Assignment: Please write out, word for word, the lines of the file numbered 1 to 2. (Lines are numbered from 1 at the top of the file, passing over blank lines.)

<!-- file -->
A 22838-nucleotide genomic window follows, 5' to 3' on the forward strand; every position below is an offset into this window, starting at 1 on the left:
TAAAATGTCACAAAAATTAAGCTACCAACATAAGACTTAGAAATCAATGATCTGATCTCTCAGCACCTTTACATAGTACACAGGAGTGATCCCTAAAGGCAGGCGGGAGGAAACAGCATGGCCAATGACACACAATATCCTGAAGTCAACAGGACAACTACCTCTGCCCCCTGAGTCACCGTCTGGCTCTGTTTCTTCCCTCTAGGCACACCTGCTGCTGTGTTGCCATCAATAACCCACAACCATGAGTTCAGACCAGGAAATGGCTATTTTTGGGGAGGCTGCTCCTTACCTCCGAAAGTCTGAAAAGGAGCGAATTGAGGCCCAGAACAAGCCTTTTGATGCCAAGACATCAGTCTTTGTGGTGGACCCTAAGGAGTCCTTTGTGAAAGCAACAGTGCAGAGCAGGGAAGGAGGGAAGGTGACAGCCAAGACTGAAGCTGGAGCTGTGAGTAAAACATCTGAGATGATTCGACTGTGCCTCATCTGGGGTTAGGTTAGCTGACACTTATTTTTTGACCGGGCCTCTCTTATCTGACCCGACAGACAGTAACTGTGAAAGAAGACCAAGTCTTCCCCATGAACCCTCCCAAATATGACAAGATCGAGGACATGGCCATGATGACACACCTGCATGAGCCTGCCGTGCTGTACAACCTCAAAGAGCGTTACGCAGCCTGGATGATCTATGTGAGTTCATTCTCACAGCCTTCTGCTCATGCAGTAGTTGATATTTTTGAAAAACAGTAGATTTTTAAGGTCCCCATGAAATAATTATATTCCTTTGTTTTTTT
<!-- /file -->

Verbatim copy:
A 22838-nucleotide genomic window follows, 5' to 3' on the forward strand; every position below is an offset into this window, starting at 1 on the left:
TAAAATGTCACAAAAATTAAGCTACCAACATAAGACTTAGAAATCAATGATCTGATCTCTCAGCACCTTTACATAGTACACAGGAGTGATCCCTAAAGGCAGGCGGGAGGAAACAGCATGGCCAATGACACACAATATCCTGAAGTCAACAGGACAACTACCTCTGCCCCCTGAGTCACCGTCTGGCTCTGTTTCTTCCCTCTAGGCACACCTGCTGCTGTGTTGCCATCAATAACCCACAACCATGAGTTCAGACCAGGAAATGGCTATTTTTGGGGAGGCTGCTCCTTACCTCCGAAAGTCTGAAAAGGAGCGAATTGAGGCCCAGAACAAGCCTTTTGATGCCAAGACATCAGTCTTTGTGGTGGACCCTAAGGAGTCCTTTGTGAAAGCAACAGTGCAGAGCAGGGAAGGAGGGAAGGTGACAGCCAAGACTGAAGCTGGAGCTGTGAGTAAAACATCTGAGATGATTCGACTGTGCCTCATCTGGGGTTAGGTTAGCTGACACTTATTTTTTGACCGGGCCTCTCTTATCTGACCCGACAGACAGTAACTGTGAAAGAAGACCAAGTCTTCCCCATGAACCCTCCCAAATATGACAAGATCGAGGACATGGCCATGATGACACACCTGCATGAGCCTGCCGTGCTGTACAACCTCAAAGAGCGTTACGCAGCCTGGATGATCTATGTGAGTTCATTCTCACAGCCTTCTGCTCATGCAGTAGTTGATATTTTTGAAAAACAGTAGATTTTTAAGGTCCCCATGAAATAATTATATTCCTTTGTTTTTTT